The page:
While emissions in the transport sector have decreased in 2020 due to the COVID-19 pandemic and the share of alternatively powered vehicles in new registrations is continuously growing, the transport sector still shows the largest gap (40 to 43 MtO2e/year) between projected emission levels and the sectoral government target for 2030. Important steps have been taken in the industry sector, including a EUR 2bn financial aid scheme, supporting research on innovative technologies for decarbonising heavy industry and a strategy for climate-friendly steel production. While these are steps in the right direction, they are likely insufficient to reach a full decarbonisation of the sector.
To move onto a 1.5°C pathway Germany would need to phase out coal by 2030, increase its renewable energy target for the electricity sector to around 90% or more by 2030, increase the uptake of new electric vehicle sales to at least 95% of the market by 2030, and significantly reduce the emissions intensity of its heavy industry.
The full policies and action analysis can be found here.
We rate Germany’s 2030 reduction target of 65% below 1990 levels as “Almost sufficient” when compared to modelled emissions pathways. The “Almost sufficient” rating indicates that Germany’s proposed domestic target in 2030 is not yet consistent with the Paris Agreement’s 1.5°C temperature limit but could be, with moderate improvements. If all countries were to follow Germany’s approach, warming could be held at—but not well below—2°C. While the proposed target represents a significant improvement compared to its previous target, Germany’s new target is not stringent enough to limit warming to 1.5°C and needs further improvement.
The CAT’s assessment of Germany’s total fair share contribution takes into account its emissions reduction target and its climate finance.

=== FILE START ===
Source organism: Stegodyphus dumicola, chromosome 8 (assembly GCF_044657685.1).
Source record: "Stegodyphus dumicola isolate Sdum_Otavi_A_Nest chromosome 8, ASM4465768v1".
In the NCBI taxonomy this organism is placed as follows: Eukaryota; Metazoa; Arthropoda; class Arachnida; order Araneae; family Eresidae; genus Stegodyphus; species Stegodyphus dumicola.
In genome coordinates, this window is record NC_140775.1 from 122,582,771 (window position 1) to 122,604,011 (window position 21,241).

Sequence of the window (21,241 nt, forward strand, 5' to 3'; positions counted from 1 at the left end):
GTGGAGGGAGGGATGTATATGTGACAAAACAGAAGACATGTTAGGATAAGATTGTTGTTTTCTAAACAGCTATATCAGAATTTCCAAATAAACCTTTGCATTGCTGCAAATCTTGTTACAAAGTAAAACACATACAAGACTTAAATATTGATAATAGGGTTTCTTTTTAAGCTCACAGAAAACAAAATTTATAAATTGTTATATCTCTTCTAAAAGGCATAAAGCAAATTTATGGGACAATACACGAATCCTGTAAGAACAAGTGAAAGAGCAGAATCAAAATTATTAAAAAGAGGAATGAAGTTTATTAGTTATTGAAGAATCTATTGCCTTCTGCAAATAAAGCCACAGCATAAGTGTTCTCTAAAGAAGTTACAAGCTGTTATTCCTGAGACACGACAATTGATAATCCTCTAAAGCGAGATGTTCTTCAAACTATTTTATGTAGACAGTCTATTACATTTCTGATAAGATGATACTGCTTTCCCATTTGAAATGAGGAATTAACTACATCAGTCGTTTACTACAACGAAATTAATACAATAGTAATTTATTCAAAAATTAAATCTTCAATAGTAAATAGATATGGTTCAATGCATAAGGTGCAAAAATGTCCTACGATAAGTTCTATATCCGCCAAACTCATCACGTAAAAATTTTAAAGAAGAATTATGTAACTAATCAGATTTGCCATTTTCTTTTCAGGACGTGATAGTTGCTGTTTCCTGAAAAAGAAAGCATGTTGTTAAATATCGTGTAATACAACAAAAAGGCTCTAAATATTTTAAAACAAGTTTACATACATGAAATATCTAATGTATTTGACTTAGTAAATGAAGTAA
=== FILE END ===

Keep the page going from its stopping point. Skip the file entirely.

We rate Germany’s 2030 target of 65% below 1990 levels excl. LULUCF as “Insufficient” when compared with its fair-share emissions allocation. The “Insufficient” rating indicates that Germany’s fair share target in 2030 needs substantial improvement to be consistent with the Paris Agreement’s 1.5°C temperature limit. Germany should both further increase its emissions reduction target and provide significantly more and predictable finance to others to meet its fair-share contribution. Germany’s target is at the least stringent end of what would be a fair share of global effort and is not consistent with the Paris Agreement’s 1.5°C limit, unless other countries make much deeper reductions and comparably greater effort. If all countries were to follow Germany’s approach, warming would reach over 2°C and up to 3°C.
Germany’s international public climate finance contributions are better than most developed countries but still rated insufficient. Germany has committed to increase its climate finance, but contributions to date have been low compared to its fair share as assessed by the CAT. To improve its rating, Germany needs to increase its international climate finance contributions significantly in the period post-2020 and urgently stop funding fossil fuels abroad. Therefore, the CAT rates Germany’s international climate finance “Insufficient”.
Germany’s climate finance is not sufficient to improve the fair share target rating, and the CAT rates Germany’s overall fair share contribution as “Insufficient”.
In June 2021, Germany adopted its 2045 net zero target in its revised climate law. The net zero target generally covers key elements but fails to meet good practice standards for some of them. We evaluate the net zero target as: “Average.” The German government needs to legislate its commitments to include international aviation and shipping emissions and concretise its planning on how to reach the 2045 target to improve its rating to “Acceptable”.